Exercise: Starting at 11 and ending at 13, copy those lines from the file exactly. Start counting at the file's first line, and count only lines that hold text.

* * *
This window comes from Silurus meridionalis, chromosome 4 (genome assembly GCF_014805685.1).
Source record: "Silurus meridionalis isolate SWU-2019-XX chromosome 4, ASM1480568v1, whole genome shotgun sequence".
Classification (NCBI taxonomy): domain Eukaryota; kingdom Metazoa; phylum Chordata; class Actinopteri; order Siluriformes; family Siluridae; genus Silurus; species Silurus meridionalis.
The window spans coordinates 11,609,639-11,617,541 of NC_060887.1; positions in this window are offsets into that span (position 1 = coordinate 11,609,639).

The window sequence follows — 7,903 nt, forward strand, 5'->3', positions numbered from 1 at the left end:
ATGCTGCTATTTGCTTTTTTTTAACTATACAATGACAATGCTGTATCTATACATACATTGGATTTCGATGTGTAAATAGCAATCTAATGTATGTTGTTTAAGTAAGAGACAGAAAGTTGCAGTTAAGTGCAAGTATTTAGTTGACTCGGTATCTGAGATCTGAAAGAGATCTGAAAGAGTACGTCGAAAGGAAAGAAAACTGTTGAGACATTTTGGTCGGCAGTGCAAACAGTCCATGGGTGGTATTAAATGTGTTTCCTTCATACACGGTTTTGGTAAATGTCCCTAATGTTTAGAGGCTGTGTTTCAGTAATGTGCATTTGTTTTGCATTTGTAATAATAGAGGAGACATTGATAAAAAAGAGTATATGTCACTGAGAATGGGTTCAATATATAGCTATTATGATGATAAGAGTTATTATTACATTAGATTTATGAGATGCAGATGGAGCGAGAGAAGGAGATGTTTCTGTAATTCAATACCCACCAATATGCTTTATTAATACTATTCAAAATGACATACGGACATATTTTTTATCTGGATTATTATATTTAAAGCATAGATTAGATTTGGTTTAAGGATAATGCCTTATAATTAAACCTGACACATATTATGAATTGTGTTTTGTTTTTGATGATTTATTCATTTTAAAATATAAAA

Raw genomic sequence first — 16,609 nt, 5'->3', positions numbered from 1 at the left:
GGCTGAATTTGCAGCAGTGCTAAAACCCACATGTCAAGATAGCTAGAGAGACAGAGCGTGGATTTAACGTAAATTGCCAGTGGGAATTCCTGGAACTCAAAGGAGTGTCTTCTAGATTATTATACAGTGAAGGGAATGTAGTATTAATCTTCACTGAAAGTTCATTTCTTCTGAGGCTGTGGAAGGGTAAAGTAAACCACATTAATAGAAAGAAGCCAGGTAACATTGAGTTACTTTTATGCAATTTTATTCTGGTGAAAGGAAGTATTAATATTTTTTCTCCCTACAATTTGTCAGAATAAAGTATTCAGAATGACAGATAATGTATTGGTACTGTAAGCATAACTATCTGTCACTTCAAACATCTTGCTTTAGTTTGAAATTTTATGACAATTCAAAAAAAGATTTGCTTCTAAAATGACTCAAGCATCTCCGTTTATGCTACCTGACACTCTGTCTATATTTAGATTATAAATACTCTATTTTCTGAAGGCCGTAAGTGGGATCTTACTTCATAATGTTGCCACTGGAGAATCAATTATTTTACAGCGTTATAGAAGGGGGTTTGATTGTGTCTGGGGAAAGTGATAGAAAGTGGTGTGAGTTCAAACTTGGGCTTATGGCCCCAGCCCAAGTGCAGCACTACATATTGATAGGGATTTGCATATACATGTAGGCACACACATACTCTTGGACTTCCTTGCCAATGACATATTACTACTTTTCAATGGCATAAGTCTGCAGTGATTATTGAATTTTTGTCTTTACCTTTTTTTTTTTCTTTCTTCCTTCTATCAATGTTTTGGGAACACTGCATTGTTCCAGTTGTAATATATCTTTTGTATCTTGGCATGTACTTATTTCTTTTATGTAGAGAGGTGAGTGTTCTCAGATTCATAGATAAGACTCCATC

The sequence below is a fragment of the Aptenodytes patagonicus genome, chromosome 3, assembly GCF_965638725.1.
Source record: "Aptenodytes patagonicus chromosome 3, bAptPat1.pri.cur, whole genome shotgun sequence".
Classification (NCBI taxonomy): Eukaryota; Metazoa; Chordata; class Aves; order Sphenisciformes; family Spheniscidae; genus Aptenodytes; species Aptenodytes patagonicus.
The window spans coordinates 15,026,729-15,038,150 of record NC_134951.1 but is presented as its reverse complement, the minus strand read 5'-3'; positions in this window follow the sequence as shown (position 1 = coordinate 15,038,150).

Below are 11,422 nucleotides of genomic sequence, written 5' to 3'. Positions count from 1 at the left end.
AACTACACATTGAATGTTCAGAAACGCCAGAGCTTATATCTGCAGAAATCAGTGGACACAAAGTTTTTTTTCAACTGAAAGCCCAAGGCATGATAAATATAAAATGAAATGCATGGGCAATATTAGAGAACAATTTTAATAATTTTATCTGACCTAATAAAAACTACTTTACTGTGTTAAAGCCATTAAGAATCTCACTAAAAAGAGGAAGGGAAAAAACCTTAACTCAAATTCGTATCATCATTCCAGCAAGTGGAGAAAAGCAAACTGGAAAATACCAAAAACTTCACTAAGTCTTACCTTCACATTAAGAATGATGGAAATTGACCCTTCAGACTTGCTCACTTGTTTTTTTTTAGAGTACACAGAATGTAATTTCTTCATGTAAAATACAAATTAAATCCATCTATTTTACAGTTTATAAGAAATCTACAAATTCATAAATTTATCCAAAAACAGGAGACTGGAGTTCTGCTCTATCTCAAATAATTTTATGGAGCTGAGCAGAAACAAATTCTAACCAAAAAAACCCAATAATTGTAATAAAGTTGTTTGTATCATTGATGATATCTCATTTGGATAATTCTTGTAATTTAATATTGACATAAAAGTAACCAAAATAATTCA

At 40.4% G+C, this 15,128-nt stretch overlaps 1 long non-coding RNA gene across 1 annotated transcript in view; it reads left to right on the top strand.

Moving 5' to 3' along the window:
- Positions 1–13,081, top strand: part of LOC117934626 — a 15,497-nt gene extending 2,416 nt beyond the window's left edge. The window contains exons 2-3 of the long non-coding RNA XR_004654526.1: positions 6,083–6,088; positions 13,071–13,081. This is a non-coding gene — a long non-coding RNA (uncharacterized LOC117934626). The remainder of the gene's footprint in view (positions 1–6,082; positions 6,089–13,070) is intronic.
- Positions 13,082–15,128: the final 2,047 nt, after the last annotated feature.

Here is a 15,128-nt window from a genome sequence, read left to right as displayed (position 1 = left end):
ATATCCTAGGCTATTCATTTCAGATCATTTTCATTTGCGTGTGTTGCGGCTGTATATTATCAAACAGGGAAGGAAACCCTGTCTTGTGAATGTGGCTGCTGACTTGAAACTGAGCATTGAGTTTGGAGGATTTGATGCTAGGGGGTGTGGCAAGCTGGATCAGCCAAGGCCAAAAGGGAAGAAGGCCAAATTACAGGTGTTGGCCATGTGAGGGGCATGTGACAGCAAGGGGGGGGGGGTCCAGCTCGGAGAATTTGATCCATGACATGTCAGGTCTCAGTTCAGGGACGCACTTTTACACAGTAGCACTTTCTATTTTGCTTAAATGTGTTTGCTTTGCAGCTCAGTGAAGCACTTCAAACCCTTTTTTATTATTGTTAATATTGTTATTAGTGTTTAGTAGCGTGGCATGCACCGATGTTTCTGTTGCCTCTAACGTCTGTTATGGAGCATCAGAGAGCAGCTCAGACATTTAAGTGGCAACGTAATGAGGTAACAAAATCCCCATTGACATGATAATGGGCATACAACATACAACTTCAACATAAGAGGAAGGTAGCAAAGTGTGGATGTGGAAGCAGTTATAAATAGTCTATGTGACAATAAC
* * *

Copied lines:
Classification (NCBI taxonomy): Eukaryota; Metazoa; Chordata; class Aves; order Sphenisciformes; family Spheniscidae; genus Aptenodytes; species Aptenodytes patagonicus.
The window spans coordinates 15,026,729-15,038,150 of record NC_134951.1 but is presented as its reverse complement, the minus strand read 5'-3'; positions in this window follow the sequence as shown (position 1 = coordinate 15,038,150).

Below are 11,422 nucleotides of genomic sequence, written 5' to 3'. Positions count from 1 at the left end.